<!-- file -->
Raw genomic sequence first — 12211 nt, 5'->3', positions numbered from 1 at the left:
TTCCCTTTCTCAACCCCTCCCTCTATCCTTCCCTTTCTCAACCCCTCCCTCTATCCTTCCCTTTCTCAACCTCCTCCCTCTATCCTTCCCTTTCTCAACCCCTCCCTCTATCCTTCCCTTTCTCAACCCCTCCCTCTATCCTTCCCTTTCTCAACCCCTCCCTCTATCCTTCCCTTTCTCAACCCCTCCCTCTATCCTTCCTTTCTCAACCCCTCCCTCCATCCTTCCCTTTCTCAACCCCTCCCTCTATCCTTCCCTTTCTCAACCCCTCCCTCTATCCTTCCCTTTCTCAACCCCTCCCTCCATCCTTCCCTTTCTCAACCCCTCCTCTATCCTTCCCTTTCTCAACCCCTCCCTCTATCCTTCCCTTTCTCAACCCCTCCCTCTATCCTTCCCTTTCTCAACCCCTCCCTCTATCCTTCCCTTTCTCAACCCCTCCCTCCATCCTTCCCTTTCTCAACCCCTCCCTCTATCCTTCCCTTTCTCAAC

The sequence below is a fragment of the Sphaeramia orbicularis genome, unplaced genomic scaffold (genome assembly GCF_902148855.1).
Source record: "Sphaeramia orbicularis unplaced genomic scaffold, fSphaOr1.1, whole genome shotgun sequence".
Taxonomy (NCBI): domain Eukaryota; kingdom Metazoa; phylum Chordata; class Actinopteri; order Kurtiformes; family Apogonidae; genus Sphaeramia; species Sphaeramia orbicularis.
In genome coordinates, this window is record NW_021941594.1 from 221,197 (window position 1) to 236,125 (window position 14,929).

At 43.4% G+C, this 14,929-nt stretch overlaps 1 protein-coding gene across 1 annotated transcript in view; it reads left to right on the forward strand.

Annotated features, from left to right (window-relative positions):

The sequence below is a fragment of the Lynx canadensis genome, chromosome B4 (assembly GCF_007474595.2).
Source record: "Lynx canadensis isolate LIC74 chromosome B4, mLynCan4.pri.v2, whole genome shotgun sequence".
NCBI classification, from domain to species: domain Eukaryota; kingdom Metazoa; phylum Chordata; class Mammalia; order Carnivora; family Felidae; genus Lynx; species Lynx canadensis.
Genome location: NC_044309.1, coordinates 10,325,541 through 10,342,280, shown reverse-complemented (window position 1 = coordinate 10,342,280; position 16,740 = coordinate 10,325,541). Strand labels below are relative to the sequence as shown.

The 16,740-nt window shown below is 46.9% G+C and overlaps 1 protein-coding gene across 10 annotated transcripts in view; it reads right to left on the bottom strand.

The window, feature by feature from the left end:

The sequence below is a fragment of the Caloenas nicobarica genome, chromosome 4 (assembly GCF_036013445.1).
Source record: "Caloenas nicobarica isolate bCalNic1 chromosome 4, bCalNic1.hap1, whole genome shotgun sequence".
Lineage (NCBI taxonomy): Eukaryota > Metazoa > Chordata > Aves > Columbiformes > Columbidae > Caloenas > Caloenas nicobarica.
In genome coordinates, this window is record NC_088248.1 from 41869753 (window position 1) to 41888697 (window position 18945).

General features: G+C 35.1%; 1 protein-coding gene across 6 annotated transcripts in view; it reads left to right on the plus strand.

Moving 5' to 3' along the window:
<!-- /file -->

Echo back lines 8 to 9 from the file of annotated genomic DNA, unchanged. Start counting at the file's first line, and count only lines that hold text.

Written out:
Annotated features, from left to right (window-relative positions):

The sequence below is a fragment of the Lynx canadensis genome, chromosome B4 (assembly GCF_007474595.2).